PR people approach journalists all the time, more often than not with jargon-ridden, self-congratulatory muck (like this nauseatingly self-congratulatory post from CommVault) that this journalist discards in half a heartbeat.
But until this week we had never had an approach directly to this column, from a representative of the PR company that publicises Pillar Data. The operative in question really, really wanted us all to know about this post in which Pillar CEO Mike Workman has a swing at IBM’s recently-announced XIV.
Workman is about the 10th blogger to do so, for what it is worth, which is our narky observation by way of trying to deflect attention from the fact that this column has been successfully influenced, chalking up negative one for the little credibility we ever possessed and a big fat point for the forces of modern marketing.
It also shows, just perhaps, that we’ve ascended the celebrity ladder and can now consider ourselves to be a G-List luminary. Send designer goodie bags to the usual address, dear readers!
Oh and for what it is worth, IBM deserves some opprobrium this week, for this video posted by IBM storage blogger Tony Pearson. It’s moderately funny, but opening with a Dungeons & Dragons joke? Please. Leave the nerd stereotypes to The Big Bang Theory.
The only real conflict this week is between HP and EMC and starts in Episode 27 of the Infosmack podcast in which EMC’s Chad Sakac has some unkind things to say about HP’s storage strategy. HP points out that the offending material can be found at about the 34 minute mark of the show, so go there, listen to it, and then check out HP’s video rebuttal. Another waft at HP comes from StorageIO who looks at the company’s response to VCE/Acadia and seems to think it is more than a tad tepid (the blog also goes rogue in funny ways).
The other controversial piece lurking about this week comes from Drunken Data, who channels rumours that the Oracle/Sun deal has hit a significant snag. The inebriated one thinks Sun could come out the other end alone and on its last legs, which would be a shame because we have just discovered a nifty Sun blog penned by fellow Australian Brendan Gregg.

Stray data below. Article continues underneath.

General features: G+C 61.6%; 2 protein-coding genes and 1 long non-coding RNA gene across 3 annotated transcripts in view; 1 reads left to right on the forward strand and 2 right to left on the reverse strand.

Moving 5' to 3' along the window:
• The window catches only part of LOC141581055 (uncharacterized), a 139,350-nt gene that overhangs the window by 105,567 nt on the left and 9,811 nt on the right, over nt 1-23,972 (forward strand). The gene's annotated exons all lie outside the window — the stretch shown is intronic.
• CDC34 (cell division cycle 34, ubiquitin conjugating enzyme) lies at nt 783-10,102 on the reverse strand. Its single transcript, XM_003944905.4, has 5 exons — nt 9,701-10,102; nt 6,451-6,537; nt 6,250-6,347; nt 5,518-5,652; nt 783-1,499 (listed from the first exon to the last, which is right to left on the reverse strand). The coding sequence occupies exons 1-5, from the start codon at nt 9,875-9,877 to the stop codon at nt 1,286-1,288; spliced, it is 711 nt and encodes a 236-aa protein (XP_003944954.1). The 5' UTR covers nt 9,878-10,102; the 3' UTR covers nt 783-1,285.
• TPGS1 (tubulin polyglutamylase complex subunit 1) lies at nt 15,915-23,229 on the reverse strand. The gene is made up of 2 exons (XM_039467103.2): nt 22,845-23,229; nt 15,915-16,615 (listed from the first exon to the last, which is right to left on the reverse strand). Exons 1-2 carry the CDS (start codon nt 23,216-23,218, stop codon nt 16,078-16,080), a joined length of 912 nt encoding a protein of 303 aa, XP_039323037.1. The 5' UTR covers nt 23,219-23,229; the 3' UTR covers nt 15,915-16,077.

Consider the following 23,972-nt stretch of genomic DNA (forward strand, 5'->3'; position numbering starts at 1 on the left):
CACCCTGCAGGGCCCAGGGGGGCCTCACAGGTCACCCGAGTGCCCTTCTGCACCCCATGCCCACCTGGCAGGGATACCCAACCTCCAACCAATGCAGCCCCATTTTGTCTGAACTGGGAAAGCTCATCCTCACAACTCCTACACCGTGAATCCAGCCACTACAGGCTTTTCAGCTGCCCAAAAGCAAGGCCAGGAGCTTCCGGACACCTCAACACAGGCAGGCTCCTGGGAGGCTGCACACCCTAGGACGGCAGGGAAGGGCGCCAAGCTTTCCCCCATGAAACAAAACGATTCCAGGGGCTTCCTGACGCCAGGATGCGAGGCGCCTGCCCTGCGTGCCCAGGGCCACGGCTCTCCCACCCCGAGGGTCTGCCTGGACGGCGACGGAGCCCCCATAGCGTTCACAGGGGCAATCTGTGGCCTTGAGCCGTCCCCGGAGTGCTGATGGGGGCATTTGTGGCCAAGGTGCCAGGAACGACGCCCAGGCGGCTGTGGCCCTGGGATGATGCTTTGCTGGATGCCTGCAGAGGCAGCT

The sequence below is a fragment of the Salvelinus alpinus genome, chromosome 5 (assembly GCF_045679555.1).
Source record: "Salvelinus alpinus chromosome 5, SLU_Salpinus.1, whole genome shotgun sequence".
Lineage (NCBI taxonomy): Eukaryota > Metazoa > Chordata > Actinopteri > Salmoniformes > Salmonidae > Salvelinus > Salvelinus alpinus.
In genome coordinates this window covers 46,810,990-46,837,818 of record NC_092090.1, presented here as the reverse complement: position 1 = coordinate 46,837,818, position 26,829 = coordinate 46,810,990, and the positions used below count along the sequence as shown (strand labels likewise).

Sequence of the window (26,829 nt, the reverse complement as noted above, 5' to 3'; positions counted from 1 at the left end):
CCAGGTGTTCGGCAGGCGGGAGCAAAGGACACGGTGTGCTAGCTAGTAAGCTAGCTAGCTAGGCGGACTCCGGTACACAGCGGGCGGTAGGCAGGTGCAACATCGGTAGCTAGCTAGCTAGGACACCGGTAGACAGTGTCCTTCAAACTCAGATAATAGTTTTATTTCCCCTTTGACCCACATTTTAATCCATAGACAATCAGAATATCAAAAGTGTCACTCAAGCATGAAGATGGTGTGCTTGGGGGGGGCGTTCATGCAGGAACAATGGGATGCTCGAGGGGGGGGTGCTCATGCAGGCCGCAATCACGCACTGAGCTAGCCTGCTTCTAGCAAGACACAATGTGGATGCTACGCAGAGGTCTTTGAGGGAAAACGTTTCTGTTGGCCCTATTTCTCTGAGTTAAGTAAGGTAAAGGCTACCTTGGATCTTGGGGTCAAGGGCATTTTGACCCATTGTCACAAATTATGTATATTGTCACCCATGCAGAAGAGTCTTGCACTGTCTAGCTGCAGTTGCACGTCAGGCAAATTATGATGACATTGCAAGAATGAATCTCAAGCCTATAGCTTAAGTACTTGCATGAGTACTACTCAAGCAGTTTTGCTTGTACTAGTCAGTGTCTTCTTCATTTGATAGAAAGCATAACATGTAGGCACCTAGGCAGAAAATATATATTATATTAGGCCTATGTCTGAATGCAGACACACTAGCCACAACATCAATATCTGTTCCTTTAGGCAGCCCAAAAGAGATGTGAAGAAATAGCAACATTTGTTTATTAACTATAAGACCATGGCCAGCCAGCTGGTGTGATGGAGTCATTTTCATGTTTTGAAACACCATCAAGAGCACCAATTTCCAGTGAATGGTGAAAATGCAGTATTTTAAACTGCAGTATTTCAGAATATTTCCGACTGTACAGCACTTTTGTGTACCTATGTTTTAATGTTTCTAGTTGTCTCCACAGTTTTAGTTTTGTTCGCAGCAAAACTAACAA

Brendan is also responsible for what must be close to the best storage video ever, which you can view below.
There’s lots of love out there this week for Tech Field Day, where the big winner in terms of impressing people seems to have been Xsigo. Ruptured Monkey praises the company to the skies and StorageMojo liked what he saw, too. Ocarina got some love, while Storage Architect had fun and StorageRap has many thumbs up for the event. Organiser GestaltIT gets praised for its efforts and model.
Elsewhere, About Restore has lots of fun watching Quantum products slip out of EMC’s catalogues and NetApp has a post we think might be a funny parody of Primary Colours.
Preston de Guise posts about boosting NetWorker security and also the post-Sidekick crash question, namely can one trust Azure? StorageBod has a riposte of a sort in this post about who or what to blame when clouds bork. What has this got to do with storage wonders if cloud represents the end of computing history, while VCritical notes that not all virtualization platforms are created equal from a storage point of view. Pivot Point offers some interesting insights into similar matters, as he recounts an experience of slow storage in a virtualized environment. Drunken Data is also at the coalface, trying to write about some CA kit, while StorageZilla has added a new, rapid-fire, section to his blog.